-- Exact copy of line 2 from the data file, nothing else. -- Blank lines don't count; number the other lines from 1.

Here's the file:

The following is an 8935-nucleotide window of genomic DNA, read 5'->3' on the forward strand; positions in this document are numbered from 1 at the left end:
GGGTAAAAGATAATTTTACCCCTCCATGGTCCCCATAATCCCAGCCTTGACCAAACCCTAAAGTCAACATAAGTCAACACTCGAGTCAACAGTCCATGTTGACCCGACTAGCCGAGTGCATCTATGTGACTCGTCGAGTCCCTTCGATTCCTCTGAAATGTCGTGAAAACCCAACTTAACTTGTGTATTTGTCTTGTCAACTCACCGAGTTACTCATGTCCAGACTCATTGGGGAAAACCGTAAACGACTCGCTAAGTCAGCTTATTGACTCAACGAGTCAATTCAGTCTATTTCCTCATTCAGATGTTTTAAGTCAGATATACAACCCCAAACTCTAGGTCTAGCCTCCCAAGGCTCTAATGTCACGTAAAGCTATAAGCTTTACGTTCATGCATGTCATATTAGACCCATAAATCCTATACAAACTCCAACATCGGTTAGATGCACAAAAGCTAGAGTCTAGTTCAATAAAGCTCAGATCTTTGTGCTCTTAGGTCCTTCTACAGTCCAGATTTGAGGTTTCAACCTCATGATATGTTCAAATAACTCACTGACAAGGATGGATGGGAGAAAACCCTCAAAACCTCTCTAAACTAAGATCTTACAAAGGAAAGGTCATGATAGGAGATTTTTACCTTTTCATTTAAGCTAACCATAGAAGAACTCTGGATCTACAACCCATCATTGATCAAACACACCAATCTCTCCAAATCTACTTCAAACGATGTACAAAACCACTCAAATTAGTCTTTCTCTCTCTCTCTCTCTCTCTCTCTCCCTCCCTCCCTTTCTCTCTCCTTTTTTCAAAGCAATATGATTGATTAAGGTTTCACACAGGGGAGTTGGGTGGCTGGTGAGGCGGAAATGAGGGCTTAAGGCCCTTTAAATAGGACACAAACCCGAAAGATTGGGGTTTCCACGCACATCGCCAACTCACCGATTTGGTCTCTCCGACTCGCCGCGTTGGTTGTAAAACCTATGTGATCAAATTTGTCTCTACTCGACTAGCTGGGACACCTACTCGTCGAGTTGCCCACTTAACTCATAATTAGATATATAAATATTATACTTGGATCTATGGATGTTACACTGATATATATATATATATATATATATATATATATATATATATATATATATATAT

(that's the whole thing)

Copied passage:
GGGTAAAAGATAATTTTACCCCTCCATGGTCCCCATAATCCCAGCCTTGACCAAACCCTAAAGTCAACATAAGTCAACACTCGAGTCAACAGTCCATGTTGACCCGACTAGCCGAGTGCATCTATGTGACTCGTCGAGTCCCTTCGATTCCTCTGAAATGTCGTGAAAACCCAACTTAACTTGTGTATTTGTCTTGTCAACTCACCGAGTTACTCATGTCCAGACTCATTGGGGAAAACCGTAAACGACTCGCTAAGTCAGCTTATTGACTCAACGAGTCAATTCAGTCTATTTCCTCATTCAGATGTTTTAAGTCAGATATACAACCCCAAACTCTAGGTCTAGCCTCCCAAGGCTCTAATGTCACGTAAAGCTATAAGCTTTACGTTCATGCATGTCATATTAGACCCATAAATCCTATACAAACTCCAACATCGGTTAGATGCACAAAAGCTAGAGTCTAGTTCAATAAAGCTCAGATCTTTGTGCTCTTAGGTCCTTCTACAGTCCAGATTTGAGGTTTCAACCTCATGATATGTTCAAATAACTCACTGACAAGGATGGATGGGAGAAAACCCTCAAAACCTCTCTAAACTAAGATCTTACAAAGGAAAGGTCATGATAGGAGATTTTTACCTTTTCATTTAAGCTAACCATAGAAGAACTCTGGATCTACAACCCATCATTGATCAAACACACCAATCTCTCCAAATCTACTTCAAACGATGTACAAAACCACTCAAATTAGTCTTTCTCTCTCTCTCTCTCTCTCTCTCTCCCTCCCTCCCTTTCTCTCTCCTTTTTTCAAAGCAATATGATTGATTAAGGTTTCACACAGGGGAGTTGGGTGGCTGGTGAGGCGGAAATGAGGGCTTAAGGCCCTTTAAATAGGACACAAACCCGAAAGATTGGGGTTTCCACGCACATCGCCAACTCACCGATTTGGTCTCTCCGACTCGCCGCGTTGGTTGTAAAACCTATGTGATCAAATTTGTCTCTACTCGACTAGCTGGGACACCTACTCGTCGAGTTGCCCACTTAACTCATAATTAGATATATAAATATTATACTTGGATCTATGGATGTTACACTGATATATATATATATATATATATATATATATATATATATATATATATATATAT